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Now that you’ve nailed the discovery by following part one of this series, we’ll spend some time going through the technical setup. This post will include the installation steps up to creating a Sitecore tenant with commentary along the way.
If you're using Salesforce CRM and Sitecore you may also be considering leveraging the CRM Connect from Sitecore to synchronize contacts and campaign data between the two systems. This is the first post in a series outlining the process of discovery through delivery. In this first post we’ll be walking through discovery; one of the most often overlook portions of the process to help ensure your integration is a success.
There are many articles talking about creating custom facets and https://briancaos.wordpress.com/2015/07/16/sitecore-contact-facets-create-your-own-facet/ is a good one I suggest. Here i will describe steps involved in actually viewing these facet values from inside Sitecore Experience Profile.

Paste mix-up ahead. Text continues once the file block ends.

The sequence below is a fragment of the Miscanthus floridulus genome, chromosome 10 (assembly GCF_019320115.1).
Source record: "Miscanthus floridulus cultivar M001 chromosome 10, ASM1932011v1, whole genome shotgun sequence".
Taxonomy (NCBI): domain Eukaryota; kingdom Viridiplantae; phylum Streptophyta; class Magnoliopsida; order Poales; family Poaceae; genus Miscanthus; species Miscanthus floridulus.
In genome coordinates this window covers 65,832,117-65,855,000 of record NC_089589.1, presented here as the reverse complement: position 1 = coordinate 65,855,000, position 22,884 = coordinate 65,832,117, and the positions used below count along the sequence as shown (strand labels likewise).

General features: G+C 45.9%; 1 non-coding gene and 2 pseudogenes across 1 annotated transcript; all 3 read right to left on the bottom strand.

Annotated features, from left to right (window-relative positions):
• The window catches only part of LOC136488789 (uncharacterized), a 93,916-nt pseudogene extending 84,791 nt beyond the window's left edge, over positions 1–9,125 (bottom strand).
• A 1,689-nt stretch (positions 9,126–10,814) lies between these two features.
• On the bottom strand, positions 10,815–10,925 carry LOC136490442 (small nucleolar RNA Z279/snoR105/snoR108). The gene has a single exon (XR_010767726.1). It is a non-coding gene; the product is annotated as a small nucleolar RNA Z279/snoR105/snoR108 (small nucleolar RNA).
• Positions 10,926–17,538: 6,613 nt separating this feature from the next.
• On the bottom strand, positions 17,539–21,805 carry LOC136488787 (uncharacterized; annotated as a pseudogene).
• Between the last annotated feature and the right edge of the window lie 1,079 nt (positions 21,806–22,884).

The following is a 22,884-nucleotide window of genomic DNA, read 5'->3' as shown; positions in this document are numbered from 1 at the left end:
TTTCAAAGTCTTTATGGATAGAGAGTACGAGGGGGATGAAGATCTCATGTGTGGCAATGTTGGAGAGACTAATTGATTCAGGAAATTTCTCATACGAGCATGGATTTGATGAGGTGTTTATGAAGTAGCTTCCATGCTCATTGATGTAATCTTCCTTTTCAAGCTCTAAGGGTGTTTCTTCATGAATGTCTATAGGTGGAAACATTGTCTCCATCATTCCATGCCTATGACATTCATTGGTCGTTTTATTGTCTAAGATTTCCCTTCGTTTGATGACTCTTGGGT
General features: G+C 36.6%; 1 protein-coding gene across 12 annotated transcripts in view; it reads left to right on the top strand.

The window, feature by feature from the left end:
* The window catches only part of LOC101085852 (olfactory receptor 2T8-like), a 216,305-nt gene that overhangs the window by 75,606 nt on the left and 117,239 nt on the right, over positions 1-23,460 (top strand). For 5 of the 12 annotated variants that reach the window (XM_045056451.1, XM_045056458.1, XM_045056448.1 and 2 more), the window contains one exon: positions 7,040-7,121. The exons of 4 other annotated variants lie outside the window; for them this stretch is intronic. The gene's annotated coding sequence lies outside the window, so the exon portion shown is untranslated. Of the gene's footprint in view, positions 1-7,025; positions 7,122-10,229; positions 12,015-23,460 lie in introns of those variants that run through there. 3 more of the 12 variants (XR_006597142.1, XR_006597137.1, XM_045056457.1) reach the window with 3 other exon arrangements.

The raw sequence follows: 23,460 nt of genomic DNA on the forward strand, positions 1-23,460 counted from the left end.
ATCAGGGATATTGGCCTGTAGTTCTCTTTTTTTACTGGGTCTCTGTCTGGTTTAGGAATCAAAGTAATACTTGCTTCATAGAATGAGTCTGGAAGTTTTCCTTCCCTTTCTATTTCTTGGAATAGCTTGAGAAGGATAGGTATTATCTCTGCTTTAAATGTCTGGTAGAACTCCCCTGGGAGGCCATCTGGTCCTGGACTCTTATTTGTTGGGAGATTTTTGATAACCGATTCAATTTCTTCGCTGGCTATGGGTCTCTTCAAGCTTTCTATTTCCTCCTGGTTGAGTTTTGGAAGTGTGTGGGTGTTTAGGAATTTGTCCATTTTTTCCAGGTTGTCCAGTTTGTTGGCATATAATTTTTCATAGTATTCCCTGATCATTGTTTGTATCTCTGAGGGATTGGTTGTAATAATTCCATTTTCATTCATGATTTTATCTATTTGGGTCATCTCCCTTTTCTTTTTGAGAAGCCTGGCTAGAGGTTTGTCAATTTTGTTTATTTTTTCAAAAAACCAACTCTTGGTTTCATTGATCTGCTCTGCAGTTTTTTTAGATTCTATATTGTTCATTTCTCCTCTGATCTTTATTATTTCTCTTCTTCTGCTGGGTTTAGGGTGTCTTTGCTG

Starting with Sitecore version 9, developers can interact with the Sitecore Experience Database (xDB) using xConnect. xConnect is a OData based service layer that allows communication with xDB data. Any trusted client can leverage xConnect Client API which exposes rich capabilities to search, read, and write contacts and interactions data. In this blog, I want to look at the details on how to instantiate xConnect Client in a non-Sitecore context. One of the reasons you would want to do this is if you need to extract xDB data into another system or application.
Installing Sitecore 9 on your local dev machine took some work, but you managed to do it. Now it's time to upgrade your actual servers and solution. Here are some common issues you can run into when upgrading to Sitecore 9.